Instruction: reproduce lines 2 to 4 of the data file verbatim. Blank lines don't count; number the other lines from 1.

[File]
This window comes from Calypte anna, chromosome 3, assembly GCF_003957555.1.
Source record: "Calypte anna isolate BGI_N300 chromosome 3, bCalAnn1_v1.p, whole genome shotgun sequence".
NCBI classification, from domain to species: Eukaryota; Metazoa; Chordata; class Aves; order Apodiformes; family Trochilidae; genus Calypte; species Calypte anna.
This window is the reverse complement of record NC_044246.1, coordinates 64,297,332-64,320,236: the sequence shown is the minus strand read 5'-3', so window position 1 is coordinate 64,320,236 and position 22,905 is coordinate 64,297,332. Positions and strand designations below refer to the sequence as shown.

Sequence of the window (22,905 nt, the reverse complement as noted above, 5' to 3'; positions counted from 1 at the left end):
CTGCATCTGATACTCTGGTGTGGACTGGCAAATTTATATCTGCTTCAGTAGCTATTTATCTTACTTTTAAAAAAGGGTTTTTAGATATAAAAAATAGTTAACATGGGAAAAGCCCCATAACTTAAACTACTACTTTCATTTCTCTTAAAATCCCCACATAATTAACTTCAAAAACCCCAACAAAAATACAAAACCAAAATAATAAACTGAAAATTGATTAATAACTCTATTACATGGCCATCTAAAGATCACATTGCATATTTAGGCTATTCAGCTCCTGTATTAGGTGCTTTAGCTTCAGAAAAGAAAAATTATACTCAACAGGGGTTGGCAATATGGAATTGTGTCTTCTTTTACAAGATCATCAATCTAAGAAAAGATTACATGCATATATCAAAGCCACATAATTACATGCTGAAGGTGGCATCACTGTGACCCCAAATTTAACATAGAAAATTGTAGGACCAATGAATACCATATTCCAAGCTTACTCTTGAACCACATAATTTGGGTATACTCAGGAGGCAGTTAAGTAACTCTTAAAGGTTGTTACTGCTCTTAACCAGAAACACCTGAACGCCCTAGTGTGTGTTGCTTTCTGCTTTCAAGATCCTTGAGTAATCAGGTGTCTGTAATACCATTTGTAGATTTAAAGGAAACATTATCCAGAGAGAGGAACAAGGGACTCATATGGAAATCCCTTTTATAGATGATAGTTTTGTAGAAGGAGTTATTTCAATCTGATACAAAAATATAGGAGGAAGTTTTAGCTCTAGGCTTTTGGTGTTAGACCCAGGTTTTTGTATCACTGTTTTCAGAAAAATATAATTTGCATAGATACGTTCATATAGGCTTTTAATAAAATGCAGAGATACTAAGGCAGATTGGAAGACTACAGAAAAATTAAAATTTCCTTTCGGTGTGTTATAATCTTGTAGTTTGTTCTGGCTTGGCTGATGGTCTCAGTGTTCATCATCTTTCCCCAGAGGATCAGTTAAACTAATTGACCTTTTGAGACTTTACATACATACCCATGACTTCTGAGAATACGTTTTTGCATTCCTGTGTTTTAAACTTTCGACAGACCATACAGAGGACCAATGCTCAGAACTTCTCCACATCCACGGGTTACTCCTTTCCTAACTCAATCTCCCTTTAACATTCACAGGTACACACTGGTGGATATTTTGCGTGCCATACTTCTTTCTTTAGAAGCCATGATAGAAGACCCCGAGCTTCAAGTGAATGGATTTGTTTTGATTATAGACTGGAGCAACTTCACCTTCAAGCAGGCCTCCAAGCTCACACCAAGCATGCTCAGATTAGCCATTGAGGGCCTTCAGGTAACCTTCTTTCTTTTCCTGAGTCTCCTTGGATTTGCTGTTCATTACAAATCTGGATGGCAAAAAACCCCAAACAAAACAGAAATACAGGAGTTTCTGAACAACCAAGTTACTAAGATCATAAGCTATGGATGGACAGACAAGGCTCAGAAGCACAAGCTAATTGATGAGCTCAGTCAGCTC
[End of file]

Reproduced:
Source record: "Calypte anna isolate BGI_N300 chromosome 3, bCalAnn1_v1.p, whole genome shotgun sequence".
NCBI classification, from domain to species: Eukaryota; Metazoa; Chordata; class Aves; order Apodiformes; family Trochilidae; genus Calypte; species Calypte anna.
This window is the reverse complement of record NC_044246.1, coordinates 64,297,332-64,320,236: the sequence shown is the minus strand read 5'-3', so window position 1 is coordinate 64,320,236 and position 22,905 is coordinate 64,297,332. Positions and strand designations below refer to the sequence as shown.